Death

Today was the burial of my husband's aunt and godmother.  On the website of the church where her service was the priest articulated how he does not do eulogies that he does a homily in keeping with the readings that are picked for the service.  I have to say it was a beautiful homily that was given.

As Christians we believe that death does not have the last stamp on our lives.  Because Jesus died and rose again we have eternal life and anticipation of our own resurrection at the day when Christ comes again.  The emphasis today on this theology came through beautifully in the Easter-tide liturgy, the wonderful array of flowers on the altar, the flowing fount by the baptismal font, and in the words of the priest as he explained our hope as an Easter people.  Especially in this sacred time of the Octave of Easter last week and the fact that she died in that time, knowing and resting on the hope of God's loving arms.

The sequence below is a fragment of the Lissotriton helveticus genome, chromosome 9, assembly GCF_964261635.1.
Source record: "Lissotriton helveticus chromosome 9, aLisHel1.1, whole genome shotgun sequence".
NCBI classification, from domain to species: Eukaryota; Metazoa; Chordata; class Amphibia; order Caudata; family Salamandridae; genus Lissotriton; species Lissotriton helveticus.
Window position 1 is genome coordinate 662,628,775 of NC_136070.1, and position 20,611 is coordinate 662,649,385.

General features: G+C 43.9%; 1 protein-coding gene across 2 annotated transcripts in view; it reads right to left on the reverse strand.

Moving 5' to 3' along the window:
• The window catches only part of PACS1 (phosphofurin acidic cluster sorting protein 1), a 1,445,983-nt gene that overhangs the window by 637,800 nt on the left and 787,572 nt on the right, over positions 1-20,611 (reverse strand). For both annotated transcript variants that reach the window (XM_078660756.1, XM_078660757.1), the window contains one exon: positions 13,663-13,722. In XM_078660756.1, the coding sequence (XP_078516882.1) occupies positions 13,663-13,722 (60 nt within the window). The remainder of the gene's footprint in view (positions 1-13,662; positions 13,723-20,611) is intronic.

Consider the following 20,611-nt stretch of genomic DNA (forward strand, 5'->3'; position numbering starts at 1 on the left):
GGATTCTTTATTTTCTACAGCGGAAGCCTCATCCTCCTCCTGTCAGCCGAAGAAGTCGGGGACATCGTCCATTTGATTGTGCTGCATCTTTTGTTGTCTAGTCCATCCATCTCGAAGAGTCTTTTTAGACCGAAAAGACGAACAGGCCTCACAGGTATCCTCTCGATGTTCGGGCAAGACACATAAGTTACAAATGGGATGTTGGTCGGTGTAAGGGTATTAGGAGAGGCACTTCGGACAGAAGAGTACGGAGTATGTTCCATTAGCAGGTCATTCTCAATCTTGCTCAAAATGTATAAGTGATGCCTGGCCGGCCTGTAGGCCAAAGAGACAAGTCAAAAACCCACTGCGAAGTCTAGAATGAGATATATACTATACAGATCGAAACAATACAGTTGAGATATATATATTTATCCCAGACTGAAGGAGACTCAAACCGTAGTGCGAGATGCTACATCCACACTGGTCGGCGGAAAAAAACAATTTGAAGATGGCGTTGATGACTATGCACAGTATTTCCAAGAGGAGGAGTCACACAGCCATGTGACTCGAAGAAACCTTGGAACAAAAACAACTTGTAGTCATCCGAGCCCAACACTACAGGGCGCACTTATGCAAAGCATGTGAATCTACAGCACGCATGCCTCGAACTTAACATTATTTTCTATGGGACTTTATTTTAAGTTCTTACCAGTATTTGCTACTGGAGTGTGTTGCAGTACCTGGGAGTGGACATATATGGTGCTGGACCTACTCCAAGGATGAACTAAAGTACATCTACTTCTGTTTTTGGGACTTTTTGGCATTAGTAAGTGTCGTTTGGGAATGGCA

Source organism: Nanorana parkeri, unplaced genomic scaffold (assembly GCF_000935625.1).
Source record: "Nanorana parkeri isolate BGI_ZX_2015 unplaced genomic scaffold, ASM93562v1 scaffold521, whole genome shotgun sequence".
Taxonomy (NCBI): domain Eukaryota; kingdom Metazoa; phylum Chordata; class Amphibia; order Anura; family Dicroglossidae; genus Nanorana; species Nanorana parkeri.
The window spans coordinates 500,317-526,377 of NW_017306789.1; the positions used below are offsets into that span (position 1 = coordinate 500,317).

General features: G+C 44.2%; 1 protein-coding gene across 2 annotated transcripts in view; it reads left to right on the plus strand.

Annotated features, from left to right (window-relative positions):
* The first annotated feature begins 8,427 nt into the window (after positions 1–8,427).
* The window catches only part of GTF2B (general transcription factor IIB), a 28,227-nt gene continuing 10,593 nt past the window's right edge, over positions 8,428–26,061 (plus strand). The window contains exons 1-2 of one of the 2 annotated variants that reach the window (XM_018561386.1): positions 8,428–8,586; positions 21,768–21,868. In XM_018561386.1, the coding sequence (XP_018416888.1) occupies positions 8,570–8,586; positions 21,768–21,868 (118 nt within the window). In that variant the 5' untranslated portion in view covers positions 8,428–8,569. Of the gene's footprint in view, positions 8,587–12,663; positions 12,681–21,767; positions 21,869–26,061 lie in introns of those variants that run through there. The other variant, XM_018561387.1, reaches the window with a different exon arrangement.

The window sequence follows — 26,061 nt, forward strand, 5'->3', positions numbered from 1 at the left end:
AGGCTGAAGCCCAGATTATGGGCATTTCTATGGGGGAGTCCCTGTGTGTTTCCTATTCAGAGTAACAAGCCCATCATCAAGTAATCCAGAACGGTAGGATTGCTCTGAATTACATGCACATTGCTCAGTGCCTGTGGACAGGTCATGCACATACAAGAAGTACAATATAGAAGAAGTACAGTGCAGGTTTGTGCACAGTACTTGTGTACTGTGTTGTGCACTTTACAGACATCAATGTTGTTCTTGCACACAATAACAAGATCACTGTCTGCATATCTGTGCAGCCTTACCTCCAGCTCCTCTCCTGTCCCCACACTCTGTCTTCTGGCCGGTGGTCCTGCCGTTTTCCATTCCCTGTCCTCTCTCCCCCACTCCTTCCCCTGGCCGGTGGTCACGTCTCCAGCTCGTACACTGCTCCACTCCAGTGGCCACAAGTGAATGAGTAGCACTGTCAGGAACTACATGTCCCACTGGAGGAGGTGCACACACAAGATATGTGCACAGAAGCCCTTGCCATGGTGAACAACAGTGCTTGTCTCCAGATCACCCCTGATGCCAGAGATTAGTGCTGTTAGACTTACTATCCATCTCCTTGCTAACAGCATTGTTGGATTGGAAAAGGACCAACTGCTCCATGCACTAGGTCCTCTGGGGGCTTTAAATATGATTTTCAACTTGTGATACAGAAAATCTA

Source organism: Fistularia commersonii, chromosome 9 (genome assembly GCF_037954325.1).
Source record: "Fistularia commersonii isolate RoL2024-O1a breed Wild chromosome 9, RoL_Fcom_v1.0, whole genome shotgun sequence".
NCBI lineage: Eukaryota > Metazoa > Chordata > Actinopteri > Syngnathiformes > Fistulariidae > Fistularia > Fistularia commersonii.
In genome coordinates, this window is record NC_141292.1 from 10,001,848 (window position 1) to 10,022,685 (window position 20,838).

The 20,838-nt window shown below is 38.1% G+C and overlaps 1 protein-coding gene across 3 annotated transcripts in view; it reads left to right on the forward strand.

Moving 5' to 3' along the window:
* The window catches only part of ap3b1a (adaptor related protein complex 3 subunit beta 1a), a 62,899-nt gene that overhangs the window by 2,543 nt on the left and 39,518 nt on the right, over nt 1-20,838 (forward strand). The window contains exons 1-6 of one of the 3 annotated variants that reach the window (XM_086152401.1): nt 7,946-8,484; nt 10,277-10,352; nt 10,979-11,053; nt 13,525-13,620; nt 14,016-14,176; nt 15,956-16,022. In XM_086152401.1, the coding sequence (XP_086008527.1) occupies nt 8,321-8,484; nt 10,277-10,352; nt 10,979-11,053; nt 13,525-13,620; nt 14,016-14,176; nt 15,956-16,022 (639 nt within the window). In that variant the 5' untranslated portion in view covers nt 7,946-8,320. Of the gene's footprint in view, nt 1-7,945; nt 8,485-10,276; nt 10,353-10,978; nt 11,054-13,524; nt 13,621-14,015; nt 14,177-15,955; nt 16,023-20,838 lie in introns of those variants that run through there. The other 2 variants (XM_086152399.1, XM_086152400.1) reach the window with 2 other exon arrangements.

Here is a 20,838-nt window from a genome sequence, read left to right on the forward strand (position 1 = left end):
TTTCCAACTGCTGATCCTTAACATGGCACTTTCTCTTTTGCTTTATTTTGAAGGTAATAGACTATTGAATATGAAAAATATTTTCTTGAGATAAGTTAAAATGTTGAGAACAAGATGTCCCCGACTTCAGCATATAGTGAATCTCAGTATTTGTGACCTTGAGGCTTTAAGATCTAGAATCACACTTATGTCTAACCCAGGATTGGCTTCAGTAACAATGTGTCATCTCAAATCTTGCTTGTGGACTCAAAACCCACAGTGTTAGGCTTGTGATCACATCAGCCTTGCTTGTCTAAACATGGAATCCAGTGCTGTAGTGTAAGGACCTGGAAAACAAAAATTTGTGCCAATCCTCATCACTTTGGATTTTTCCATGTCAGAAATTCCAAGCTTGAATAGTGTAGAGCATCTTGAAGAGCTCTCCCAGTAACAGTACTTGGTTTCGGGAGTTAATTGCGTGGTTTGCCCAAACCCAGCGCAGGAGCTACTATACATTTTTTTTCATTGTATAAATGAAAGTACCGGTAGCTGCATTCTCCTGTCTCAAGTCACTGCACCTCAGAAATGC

As Christians we have tended to gravitate with the culture in marking funerals as the celebration of the past life of the deceased.  By doing this we avoid the question of death and where our true hope lies.  It is in this resurrection hope where we are supposed to find new life, the joy of knowing that even in death we are never separated from the love of Christ (Rom.  8:37-39).  If we truly believe this, it should be a joyous occasion  for the church, for us as the body of Christ, and for the family.

We know we are Christ's forever.  The celebration of the life is in celebrating the fact that we are an Easter people who have put our trust in death not having the final say.  "Christ is risen indeed!"